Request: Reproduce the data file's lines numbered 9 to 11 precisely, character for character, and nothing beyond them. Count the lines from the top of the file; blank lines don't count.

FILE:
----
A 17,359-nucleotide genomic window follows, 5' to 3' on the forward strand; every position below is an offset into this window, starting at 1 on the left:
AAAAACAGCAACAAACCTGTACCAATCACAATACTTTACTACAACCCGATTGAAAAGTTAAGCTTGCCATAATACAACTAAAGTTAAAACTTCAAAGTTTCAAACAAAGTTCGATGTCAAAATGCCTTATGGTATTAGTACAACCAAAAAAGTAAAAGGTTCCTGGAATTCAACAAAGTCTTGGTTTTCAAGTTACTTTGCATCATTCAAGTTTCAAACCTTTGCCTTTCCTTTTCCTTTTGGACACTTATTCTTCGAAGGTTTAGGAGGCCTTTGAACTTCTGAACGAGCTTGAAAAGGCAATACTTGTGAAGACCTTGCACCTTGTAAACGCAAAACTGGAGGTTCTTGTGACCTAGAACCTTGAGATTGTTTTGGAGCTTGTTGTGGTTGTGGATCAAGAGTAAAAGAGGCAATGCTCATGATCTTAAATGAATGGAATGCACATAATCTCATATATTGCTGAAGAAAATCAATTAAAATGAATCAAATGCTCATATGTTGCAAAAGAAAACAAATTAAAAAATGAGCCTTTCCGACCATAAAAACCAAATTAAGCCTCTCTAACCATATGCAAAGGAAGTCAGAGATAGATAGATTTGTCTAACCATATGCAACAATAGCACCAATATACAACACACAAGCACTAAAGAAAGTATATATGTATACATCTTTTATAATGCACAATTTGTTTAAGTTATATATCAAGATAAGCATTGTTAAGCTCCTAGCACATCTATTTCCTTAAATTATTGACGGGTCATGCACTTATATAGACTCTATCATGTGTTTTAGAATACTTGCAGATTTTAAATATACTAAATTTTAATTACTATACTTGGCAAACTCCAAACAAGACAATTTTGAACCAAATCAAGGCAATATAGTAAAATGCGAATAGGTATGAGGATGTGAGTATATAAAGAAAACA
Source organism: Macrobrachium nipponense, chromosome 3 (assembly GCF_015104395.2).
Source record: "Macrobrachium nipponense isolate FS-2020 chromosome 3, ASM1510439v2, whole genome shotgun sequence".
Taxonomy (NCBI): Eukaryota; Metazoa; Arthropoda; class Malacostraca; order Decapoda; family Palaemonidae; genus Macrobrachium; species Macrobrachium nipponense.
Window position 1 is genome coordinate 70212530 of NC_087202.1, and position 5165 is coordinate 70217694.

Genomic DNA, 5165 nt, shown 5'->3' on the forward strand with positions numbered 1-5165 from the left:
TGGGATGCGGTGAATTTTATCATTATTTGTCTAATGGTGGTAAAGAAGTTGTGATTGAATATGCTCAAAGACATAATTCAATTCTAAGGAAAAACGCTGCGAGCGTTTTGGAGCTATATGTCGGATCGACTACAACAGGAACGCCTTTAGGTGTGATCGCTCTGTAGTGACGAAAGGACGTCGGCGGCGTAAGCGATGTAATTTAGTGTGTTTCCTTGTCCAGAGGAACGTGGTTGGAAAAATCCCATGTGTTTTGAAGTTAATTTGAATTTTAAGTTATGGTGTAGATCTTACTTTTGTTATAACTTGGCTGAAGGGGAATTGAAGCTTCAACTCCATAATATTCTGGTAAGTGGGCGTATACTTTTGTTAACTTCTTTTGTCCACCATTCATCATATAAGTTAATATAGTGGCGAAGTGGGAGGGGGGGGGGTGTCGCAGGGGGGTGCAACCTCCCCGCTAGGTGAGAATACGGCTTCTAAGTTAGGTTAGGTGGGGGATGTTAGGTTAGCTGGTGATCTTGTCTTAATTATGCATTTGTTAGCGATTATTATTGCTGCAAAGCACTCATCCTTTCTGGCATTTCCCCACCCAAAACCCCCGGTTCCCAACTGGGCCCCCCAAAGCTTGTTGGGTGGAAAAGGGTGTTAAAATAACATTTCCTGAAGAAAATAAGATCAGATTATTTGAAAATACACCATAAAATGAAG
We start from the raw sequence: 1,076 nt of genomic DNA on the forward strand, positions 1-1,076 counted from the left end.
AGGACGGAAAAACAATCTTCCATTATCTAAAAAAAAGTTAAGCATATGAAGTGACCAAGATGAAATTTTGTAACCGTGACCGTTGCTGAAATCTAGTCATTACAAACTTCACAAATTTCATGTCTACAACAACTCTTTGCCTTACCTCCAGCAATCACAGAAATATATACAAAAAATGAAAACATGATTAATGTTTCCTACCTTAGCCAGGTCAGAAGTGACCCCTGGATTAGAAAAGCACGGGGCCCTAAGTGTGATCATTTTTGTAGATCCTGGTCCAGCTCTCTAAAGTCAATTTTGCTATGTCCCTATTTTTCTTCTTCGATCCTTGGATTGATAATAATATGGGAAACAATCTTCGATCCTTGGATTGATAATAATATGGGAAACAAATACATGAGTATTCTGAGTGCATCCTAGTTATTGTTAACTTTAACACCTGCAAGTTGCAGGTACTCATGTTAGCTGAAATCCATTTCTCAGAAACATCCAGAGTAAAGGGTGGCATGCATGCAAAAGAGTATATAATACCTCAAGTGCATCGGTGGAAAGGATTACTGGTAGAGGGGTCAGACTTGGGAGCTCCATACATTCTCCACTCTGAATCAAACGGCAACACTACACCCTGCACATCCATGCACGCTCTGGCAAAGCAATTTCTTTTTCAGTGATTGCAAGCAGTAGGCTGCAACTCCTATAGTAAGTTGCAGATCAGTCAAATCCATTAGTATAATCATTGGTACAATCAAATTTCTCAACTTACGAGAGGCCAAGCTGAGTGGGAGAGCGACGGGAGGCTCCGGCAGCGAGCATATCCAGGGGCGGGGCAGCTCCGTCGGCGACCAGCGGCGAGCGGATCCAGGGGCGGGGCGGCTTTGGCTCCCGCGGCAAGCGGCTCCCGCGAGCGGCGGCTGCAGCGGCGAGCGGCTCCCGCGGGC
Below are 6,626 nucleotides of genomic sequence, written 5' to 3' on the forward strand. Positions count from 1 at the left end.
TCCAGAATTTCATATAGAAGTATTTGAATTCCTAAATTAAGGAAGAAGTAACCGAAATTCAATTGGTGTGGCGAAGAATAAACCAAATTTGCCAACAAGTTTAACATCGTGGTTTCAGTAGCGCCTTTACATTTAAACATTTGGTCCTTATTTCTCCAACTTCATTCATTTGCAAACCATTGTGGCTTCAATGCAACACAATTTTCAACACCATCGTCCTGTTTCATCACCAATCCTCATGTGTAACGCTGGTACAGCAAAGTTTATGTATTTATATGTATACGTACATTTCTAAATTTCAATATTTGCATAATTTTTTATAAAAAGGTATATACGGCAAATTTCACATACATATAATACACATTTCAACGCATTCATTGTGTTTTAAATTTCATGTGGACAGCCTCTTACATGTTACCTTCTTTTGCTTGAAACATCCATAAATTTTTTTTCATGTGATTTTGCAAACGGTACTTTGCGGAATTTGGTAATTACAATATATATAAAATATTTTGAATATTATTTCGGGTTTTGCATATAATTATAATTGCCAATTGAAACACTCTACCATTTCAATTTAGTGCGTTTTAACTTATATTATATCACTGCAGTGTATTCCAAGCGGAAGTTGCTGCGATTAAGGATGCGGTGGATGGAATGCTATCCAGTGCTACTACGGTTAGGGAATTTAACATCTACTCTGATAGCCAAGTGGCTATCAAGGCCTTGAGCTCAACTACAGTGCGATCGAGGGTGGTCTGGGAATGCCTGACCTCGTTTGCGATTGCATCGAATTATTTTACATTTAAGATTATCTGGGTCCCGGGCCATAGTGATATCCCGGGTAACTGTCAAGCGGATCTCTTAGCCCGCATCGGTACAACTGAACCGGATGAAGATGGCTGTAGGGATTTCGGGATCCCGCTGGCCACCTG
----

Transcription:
We start from the raw sequence: 1,076 nt of genomic DNA on the forward strand, positions 1-1,076 counted from the left end.
AGGACGGAAAAACAATCTTCCATTATCTAAAAAAAAGTTAAGCATATGAAGTGACCAAGATGAAATTTTGTAACCGTGACCGTTGCTGAAATCTAGTCATTACAAACTTCACAAATTTCATGTCTACAACAACTCTTTGCCTTACCTCCAGCAATCACAGAAATATATACAAAAAATGAAAACATGATTAATGTTTCCTACCTTAGCCAGGTCAGAAGTGACCCCTGGATTAGAAAAGCACGGGGCCCTAAGTGTGATCATTTTTGTAGATCCTGGTCCAGCTCTCTAAAGTCAATTTTGCTATGTCCCTATTTTTCTTCTTCGATCCTTGGATTGATAATAATATGGGAAACAATCTTCGATCCTTGGATTGATAATAATATGGGAAACAAATACATGAGTATTCTGAGTGCATCCTAGTTATTGTTAACTTTAACACCTGCAAGTTGCAGGTACTCATGTTAGCTGAAATCCATTTCTCAGAAACATCCAGAGTAAAGGGTGGCATGCATGCAAAAGAGTATATAATACCTCAAGTGCATCGGTGGAAAGGATTACTGGTAGAGGGGTCAGACTTGGGAGCTCCATACATTCTCCACTCTGAATCAAACGGCAACACTACACCCTGCACATCCATGCACGCTCTGGCAAAGCAATTTCTTTTTCAGTGATTGCAAGCAGTAGGCTGCAACTCCTATAGTAAGTTGCAGATCAGTCAAATCCATTAGTATAATCATTGGTACAATCAAATTTCTCAACTTACGAGAGGCCAAGCTGAGTGGGAGAGCGACGGGAGGCTCCGGCAGCGAGCATATCCAGGGGCGGGGCAGCTCCGTCGGCGACCAGCGGCGAGCGGATCCAGGGGCGGGGCGGCTTTGGCTCCCGCGGCAAGCGGCTCCCGCGAGCGGCGGCTGCAGCGGCGAGCGGCTCCCGCGGGC
Below are 6,626 nucleotides of genomic sequence, written 5' to 3' on the forward strand. Positions count from 1 at the left end.